Belgium-New Zealand: Excessive Officiating Robs Minnows Again
Olympic football...it has a nice ring to it, doesn't it?
The chance to compete for a medal at one of the oldest and most prestigious of sporting events known to man.
Recognised by the nations of the world as a place where disagreements can be put aside in the name of friendship and sportsmanship.
It's strangely untarnished after a history of upheavals, with strange tournaments in even stranger scenarios. Amongst these strange scenarios though, we have seen some incredible things.
The tournament in Nazi Germany and Jesse Owens, the Black September incident, and the boycotting by various nations over the years.
Still though, the Olympic Games retains its sheen, even with a history of drug cheats! It is truly a resilient tournament.
The New Zealand Olympic Football team approached with the same goals of other competitors: to compete fairly and enjoy it.
While they themselves knew that they were slightly up against it, just slightly, they would play to the best of their abilities, as they were representatives of a proud sporting nation.
All of the history and promise of the tournaments rich past did not prepare the New Zealanders for what they would face from the match controller in incidents in two separate games.
While they were, to a large degree, chasing shadows against the Brazilians, they competed well with the Chinese and the Belgians.
They faced the disappointment of an early and controversial red card in the first game against the Chinese, which was drawn. Against Belgium, it happened again, with a straight red for a challenge that was seen by many to be just cautionable.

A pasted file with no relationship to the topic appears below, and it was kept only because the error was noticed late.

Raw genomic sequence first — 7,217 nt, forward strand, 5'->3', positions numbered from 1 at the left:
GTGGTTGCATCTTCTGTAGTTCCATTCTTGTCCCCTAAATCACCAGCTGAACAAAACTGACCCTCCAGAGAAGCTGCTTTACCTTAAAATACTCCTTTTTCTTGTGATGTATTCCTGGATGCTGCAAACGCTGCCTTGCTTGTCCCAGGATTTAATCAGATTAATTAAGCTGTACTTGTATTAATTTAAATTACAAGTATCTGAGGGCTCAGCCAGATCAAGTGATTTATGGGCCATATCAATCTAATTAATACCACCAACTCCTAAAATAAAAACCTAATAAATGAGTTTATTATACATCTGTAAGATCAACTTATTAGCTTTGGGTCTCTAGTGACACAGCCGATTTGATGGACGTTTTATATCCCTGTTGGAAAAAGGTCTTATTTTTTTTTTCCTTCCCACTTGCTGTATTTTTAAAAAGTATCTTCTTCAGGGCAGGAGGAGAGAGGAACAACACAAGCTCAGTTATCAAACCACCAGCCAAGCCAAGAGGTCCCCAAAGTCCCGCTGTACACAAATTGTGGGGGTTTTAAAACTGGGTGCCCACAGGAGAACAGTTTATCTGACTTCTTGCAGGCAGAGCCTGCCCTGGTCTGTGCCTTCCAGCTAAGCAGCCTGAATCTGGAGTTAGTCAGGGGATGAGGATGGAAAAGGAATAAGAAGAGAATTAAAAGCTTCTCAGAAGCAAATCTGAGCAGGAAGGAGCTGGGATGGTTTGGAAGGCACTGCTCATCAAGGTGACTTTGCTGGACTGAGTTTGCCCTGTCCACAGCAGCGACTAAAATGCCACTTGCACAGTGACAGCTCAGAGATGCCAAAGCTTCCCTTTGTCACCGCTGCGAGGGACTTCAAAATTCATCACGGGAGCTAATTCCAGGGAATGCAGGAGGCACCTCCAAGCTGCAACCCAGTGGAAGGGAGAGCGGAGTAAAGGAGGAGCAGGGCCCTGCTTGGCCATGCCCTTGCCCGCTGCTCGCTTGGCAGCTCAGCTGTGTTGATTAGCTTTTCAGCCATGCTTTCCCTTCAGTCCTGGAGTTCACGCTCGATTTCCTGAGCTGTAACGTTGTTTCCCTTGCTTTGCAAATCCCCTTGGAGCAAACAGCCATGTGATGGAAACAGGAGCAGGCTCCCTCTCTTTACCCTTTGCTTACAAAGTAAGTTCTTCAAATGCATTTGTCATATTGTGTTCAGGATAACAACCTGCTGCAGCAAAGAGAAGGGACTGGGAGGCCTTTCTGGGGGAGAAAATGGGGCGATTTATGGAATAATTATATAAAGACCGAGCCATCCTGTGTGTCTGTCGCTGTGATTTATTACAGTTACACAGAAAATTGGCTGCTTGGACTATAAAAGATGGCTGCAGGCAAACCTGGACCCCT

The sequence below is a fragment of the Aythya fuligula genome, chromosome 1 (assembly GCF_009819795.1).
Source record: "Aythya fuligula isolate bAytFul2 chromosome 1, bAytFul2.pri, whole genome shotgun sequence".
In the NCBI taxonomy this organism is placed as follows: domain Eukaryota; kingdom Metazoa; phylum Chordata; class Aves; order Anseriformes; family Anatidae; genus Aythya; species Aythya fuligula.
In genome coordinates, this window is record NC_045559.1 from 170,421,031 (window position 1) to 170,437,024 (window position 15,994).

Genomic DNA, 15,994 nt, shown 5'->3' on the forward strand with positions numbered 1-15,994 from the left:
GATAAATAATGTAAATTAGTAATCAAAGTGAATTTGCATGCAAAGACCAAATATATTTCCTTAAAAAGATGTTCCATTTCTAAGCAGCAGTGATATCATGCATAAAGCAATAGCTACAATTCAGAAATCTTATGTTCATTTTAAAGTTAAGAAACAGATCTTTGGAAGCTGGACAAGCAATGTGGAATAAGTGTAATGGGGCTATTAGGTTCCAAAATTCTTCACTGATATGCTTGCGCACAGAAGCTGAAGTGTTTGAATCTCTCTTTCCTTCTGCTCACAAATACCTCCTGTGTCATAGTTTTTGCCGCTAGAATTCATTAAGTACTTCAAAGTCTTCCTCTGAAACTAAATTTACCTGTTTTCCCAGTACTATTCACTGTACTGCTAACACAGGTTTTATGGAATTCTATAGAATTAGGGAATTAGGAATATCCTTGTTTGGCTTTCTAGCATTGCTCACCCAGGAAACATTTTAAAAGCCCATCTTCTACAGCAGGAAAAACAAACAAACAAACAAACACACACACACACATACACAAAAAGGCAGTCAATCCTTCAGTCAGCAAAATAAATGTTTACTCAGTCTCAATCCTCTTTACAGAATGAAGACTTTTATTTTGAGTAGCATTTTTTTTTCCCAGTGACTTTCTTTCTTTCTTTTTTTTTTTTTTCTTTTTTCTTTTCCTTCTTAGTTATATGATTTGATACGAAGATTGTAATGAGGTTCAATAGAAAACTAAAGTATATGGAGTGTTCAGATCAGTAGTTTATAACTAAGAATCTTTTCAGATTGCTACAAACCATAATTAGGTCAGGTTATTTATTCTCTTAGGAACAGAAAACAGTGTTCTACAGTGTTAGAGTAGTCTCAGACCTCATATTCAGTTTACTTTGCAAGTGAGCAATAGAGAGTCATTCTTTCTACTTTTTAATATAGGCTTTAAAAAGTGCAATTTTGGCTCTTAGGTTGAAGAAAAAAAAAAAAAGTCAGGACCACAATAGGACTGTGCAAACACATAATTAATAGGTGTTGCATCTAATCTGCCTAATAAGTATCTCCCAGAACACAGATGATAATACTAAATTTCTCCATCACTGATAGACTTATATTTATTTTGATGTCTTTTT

The Kiwi's were competing well with their more illustrious opponents in the first half, despite conceding to Belgian midfielder Faris Haroun's header in the 35th minute after a corner. With the advent of halftime though, things took a decided turn for the worst for the underdogs.
A red card as the first card of the match seemed a little out of the blue from the official, especially after a first half that was relatively light on incidents.
They played on, of course, but the difference in manpower kept them from mounting any sustained periods of pressure, apart from a sharp effort from Chris Killen and a couple of headed chances.
Their Olympic dream over after the loss; it does seem as though they might have gone a little further if decisions had not gone so badly against them.
There is a history of suspected favouritism in certain games, and the New Zealanders were, it seems, a little unlucky to be facing the hosts and the fourth-placed European qualifier.
The home advantage was enough, it seems, for China, who were lucky to escape with a draw against 10 men, and the Belgians, who enjoy a football heritage that inevitably does not escape a referee's attention.
The New Zealanders can return holding their heads high, as they were certainly unlucky to be knocked out in pool play. They can look forward to competing more convincingly in future world tournaments.
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